TCO for schools - Why schools need to understand Cost Metrics
One of the major consequences that happen with intriguing regularity when schools invest in computerization and/or modernization of existing computer labs is that the governing boards often fail to factor in long term costs for the efficient utilization of the assets. Schools need to evaluate options, form a sound judgment as to available options and plan accordingly i.e. keep Total Cost of Operations & ownership. They also need to establish strategic short-term goals that would help in producing results – establish targets and formulate plans for achieving them.
TCO as a tool for metrics has been popular for quite sometime now. And it is only recently that usage of the same metrics to justify software and/or hardware expenditure is in vogue. Such analysis is not new. For the purchase of a school bus, the management factors in costs for petrol/diesel, maintenance, repairs, insurance etc. Similarly in case of IT layout, costs for software, maintenance, repairs, downtime, and support, utility costs need to be calculated.
Given that most schools in West Bengal are government aided in some form or the other and numerous subsidies and cross subsidies ensure that education till the 10th standard is free, the onus is on the schools to prove value addition while seeking assistance in a IT spend from the budget. Moreover, ongoing IT expenditure needs to be arranged for from the budget itself. Thus proper allocation and judicious use of available resources help in meeting costs. TCO has been used for business houses since the mid-80s as a means of arriving at strategic decisions and control technology costs. TCO can be utilized to measure and value all the costs associated with the creation, implementation and maintenance of a computer network.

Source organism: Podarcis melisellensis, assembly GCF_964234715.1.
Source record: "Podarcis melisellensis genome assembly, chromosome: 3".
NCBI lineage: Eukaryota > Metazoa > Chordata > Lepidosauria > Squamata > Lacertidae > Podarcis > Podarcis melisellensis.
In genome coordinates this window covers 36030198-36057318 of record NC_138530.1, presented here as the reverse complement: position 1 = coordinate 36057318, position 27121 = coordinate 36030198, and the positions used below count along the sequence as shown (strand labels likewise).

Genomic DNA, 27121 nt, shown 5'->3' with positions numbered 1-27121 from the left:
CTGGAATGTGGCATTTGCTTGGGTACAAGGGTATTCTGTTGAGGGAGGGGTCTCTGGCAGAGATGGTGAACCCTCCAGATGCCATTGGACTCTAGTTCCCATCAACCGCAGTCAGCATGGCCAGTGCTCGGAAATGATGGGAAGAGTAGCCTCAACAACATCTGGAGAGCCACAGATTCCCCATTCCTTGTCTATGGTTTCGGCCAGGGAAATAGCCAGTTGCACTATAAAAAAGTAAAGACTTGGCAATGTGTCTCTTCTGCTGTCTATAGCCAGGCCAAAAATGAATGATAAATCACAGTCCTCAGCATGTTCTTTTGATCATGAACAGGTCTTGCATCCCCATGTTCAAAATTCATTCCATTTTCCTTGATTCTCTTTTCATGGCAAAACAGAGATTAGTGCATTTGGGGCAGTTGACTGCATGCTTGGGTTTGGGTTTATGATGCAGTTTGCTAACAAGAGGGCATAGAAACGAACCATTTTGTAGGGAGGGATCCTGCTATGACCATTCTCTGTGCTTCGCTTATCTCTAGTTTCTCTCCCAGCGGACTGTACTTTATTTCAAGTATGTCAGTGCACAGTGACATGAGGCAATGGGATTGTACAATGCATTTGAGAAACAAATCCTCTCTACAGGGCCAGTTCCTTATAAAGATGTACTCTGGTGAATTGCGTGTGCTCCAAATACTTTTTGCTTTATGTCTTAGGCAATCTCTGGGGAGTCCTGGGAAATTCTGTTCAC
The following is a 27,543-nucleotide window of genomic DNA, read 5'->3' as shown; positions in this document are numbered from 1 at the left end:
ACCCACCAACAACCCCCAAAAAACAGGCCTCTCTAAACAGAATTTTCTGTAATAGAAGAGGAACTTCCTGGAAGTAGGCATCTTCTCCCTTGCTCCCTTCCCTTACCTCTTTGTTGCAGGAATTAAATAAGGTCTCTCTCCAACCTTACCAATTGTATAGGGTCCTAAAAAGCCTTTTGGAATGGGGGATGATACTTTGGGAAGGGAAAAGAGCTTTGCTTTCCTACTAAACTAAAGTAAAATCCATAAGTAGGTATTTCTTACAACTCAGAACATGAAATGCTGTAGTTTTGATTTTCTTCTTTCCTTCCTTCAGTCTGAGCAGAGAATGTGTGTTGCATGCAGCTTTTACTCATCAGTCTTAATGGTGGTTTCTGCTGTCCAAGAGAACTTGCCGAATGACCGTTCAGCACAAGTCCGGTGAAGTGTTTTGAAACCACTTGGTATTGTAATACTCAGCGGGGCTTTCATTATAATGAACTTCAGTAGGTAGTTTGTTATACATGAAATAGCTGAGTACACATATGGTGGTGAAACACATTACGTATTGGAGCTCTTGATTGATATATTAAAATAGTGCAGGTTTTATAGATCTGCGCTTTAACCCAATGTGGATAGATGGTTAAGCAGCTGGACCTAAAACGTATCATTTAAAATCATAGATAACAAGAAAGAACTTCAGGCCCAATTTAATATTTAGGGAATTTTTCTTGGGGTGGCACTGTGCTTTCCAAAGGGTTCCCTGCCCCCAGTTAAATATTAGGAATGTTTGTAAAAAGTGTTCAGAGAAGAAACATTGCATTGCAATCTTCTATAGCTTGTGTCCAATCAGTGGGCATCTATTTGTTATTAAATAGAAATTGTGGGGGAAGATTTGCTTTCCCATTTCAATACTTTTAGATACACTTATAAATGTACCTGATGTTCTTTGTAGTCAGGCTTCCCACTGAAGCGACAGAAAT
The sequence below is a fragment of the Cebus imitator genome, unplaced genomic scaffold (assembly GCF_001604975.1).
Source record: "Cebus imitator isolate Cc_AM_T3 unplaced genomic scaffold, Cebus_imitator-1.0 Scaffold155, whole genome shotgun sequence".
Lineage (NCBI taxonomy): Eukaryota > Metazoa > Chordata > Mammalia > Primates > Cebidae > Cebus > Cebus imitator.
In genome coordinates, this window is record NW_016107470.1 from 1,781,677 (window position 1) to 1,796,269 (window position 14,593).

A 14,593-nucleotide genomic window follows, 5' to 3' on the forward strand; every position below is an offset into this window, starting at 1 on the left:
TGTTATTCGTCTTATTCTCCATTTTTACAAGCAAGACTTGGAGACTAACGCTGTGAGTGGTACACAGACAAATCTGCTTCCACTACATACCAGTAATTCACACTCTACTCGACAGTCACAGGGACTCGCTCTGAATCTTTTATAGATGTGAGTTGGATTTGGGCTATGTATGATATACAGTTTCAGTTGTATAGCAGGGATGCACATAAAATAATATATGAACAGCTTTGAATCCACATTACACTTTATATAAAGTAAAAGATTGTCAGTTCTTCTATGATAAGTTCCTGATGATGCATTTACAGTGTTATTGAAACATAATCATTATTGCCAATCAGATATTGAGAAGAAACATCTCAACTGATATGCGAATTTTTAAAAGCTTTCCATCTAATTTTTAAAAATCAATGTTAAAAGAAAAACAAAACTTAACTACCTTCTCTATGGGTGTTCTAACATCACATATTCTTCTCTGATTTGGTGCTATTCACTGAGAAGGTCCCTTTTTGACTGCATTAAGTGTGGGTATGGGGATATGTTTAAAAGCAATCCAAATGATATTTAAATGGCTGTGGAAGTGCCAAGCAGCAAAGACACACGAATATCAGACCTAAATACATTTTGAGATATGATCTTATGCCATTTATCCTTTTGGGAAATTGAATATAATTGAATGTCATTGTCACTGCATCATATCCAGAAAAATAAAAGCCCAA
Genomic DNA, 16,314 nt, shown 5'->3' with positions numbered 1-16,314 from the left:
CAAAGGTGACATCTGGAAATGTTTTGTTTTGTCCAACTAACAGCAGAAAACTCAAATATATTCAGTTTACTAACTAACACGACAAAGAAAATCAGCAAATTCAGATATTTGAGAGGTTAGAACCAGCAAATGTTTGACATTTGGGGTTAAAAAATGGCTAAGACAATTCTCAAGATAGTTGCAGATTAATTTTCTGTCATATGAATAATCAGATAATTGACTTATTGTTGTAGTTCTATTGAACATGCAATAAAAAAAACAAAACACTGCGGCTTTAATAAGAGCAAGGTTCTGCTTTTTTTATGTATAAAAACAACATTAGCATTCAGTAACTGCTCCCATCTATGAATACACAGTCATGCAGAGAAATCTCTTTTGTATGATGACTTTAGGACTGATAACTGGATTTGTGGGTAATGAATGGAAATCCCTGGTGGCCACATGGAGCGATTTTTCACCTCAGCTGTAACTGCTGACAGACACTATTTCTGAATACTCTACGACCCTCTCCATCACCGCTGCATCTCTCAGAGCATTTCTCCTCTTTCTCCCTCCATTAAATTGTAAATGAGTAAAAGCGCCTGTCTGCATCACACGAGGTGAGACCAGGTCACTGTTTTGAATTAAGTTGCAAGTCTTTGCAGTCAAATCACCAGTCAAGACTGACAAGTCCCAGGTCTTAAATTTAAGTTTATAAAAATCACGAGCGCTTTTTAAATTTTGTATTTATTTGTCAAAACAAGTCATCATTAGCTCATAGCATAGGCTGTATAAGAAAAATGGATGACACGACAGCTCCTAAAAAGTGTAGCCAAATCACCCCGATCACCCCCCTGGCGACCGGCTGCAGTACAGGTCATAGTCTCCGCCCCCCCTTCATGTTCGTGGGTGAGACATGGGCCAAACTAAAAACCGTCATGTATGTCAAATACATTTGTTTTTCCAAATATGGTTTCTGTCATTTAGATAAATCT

However, TCO issues between business houses and schools differ. Studies [IDC 1997] conducted in USA that TCO for business houses hovers around $ 4,175 per computer/year while the same for schools is in the range of $ 2,251 per computer/year. While no such data exists in the Indian scenario, it can be concluded that the disparity in TCO can be attributed to the fact that schools in general tend to use computers for longer periods of time as well as the fact that to some extent tech support is generated in house. The article titled “TCO – a case for Linux in schools” [available at the ilug-cal.org website] lists out the various cost centers that need to be kept in mind while investing in a computer network setup. A recent report in the Economic Times of India indicated that over a span of 5 years the rising prices of software have made hardware costs involved in a system setup look insignificant. In such a scenario, the school boards need to have a clear goal and vision for the future. Investment should actually be on technologies and knowledge repositories that are linked with the syllabi. And commitment of the boards should be sustaining and continuous to see the project through.